Elijah Dewey built the tavern later known as the Walloomsac Inn in 1771. Dewey’s tavern was among sites used by the legislature of the independent Republic of Vermont, which lasted from 1777 until statehood in 1791. Important guests were Thomas Jefferson and James Madison.
After Dewey’s death in 1818 the tavern was acquired by Maria and James Hicks. James Hicks was employed as a driver in the family stagecoach business and drove the line between Vermont and New York City until he married and settled down to manage the inn. The tavern business did well and in 1823 a third story and two story porch were added. Hicks also added a ballroom on the second floor.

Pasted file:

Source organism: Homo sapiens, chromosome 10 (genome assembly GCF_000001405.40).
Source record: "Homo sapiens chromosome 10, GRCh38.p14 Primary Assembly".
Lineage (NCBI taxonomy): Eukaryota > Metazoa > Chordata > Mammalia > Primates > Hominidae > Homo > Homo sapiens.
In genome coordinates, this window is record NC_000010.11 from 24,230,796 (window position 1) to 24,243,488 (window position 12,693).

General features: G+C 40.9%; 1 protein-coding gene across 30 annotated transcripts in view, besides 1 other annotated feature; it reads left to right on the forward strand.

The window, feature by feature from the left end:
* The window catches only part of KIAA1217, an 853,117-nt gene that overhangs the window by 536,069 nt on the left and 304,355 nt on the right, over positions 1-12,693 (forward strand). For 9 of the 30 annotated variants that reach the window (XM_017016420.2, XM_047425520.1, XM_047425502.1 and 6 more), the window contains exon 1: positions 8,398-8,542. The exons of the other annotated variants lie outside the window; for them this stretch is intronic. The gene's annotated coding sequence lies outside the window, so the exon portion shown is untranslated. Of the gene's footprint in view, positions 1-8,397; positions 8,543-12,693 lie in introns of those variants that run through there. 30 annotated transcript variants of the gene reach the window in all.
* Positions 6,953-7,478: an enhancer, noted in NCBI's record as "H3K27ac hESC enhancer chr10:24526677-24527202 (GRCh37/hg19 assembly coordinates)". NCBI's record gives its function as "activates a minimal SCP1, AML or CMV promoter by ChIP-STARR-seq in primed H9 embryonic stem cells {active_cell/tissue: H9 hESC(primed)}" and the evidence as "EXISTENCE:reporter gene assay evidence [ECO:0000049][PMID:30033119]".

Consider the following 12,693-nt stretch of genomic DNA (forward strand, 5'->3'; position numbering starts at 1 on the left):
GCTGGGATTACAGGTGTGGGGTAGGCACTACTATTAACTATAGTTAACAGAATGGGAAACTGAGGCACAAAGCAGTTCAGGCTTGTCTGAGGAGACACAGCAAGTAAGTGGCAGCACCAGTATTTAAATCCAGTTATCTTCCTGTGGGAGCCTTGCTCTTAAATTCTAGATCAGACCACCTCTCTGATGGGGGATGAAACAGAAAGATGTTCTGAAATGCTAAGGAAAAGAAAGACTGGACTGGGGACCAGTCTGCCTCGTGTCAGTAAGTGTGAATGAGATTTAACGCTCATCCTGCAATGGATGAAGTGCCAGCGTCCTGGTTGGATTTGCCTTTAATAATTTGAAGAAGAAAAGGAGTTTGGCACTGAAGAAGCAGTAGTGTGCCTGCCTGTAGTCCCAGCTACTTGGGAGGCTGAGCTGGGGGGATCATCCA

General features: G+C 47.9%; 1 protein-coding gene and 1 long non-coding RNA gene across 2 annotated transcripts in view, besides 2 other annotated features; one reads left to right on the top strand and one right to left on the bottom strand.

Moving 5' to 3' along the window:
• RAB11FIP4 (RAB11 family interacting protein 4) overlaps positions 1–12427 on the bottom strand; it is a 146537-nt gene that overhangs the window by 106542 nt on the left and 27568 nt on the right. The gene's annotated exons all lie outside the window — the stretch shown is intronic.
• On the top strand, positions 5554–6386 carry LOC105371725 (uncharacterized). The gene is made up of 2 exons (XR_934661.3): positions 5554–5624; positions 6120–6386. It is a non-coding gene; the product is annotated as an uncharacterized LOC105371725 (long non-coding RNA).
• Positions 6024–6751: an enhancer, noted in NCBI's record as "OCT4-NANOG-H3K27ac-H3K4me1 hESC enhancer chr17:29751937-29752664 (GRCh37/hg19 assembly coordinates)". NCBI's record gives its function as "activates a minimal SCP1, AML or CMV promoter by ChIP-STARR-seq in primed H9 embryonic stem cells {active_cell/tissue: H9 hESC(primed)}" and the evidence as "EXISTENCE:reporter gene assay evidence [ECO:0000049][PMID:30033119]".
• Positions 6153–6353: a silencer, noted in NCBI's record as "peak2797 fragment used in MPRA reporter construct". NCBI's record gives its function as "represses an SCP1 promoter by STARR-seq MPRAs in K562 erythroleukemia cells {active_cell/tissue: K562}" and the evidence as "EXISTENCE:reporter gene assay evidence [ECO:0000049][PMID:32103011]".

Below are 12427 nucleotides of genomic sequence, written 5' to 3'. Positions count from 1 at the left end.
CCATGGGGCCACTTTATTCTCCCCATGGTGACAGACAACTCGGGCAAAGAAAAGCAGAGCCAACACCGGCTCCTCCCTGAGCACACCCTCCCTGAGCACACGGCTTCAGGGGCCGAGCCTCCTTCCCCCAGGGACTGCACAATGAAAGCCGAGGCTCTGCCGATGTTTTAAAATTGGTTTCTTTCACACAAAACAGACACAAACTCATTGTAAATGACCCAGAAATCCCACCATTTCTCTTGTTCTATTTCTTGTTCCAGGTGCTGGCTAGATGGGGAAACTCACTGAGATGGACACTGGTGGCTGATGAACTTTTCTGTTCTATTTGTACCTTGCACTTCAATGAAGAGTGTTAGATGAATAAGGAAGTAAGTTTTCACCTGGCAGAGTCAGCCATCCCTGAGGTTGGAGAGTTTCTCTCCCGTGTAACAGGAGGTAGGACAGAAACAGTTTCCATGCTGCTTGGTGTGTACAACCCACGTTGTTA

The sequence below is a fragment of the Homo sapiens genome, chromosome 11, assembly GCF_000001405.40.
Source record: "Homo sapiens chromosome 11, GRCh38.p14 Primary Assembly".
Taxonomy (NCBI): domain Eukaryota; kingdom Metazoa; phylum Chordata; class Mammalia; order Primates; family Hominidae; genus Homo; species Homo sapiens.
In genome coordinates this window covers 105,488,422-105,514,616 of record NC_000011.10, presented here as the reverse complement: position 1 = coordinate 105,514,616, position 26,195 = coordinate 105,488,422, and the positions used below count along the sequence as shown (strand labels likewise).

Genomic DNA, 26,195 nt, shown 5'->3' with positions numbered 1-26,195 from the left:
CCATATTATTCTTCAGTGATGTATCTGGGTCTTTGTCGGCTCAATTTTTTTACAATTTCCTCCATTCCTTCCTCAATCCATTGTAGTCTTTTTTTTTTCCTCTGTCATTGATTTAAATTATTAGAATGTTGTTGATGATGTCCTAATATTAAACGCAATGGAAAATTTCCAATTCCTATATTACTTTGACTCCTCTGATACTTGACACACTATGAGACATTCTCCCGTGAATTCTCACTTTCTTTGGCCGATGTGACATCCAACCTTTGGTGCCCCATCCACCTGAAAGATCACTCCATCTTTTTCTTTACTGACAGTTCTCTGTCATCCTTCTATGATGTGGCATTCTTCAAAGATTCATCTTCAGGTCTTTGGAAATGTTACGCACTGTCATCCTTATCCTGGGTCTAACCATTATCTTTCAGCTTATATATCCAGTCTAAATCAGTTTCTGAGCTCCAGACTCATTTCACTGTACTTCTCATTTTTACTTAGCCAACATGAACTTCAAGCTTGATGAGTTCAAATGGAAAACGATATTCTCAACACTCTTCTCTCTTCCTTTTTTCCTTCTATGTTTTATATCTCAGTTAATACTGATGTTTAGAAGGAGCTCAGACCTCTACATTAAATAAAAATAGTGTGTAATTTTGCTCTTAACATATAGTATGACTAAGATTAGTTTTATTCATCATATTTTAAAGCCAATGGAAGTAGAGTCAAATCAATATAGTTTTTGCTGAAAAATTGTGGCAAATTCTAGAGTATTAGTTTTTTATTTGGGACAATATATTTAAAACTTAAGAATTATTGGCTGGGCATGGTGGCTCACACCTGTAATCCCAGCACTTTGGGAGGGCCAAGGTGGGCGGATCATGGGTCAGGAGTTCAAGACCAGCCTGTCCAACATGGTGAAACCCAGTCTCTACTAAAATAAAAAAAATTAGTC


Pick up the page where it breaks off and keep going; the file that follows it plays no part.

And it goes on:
Maria and James Hicks sold the building to George Wadsworth Robinson in 1848. It was Robinson who gave the inn its name “Walloomsac House” and he marketed it to summer visitors escaping the city heat and dirt. Financial troubles plagued him and in 1865 he sold the inn to Mary Sanford Robinson and her brother Samuel Sanford. In 1891 Sanford hired a new proprietor, Walter Berry. In 1903 Berry bought the inn and added a new three and a half story addition in the back. The Berry family continued to run the inn until 1996, when it closed.
The family has continued to live in the building until recently. Family members are currently working with various groups to figure out the best options.
This exhibit is sponsored in memory of Frederick West and R. Arnold Ricks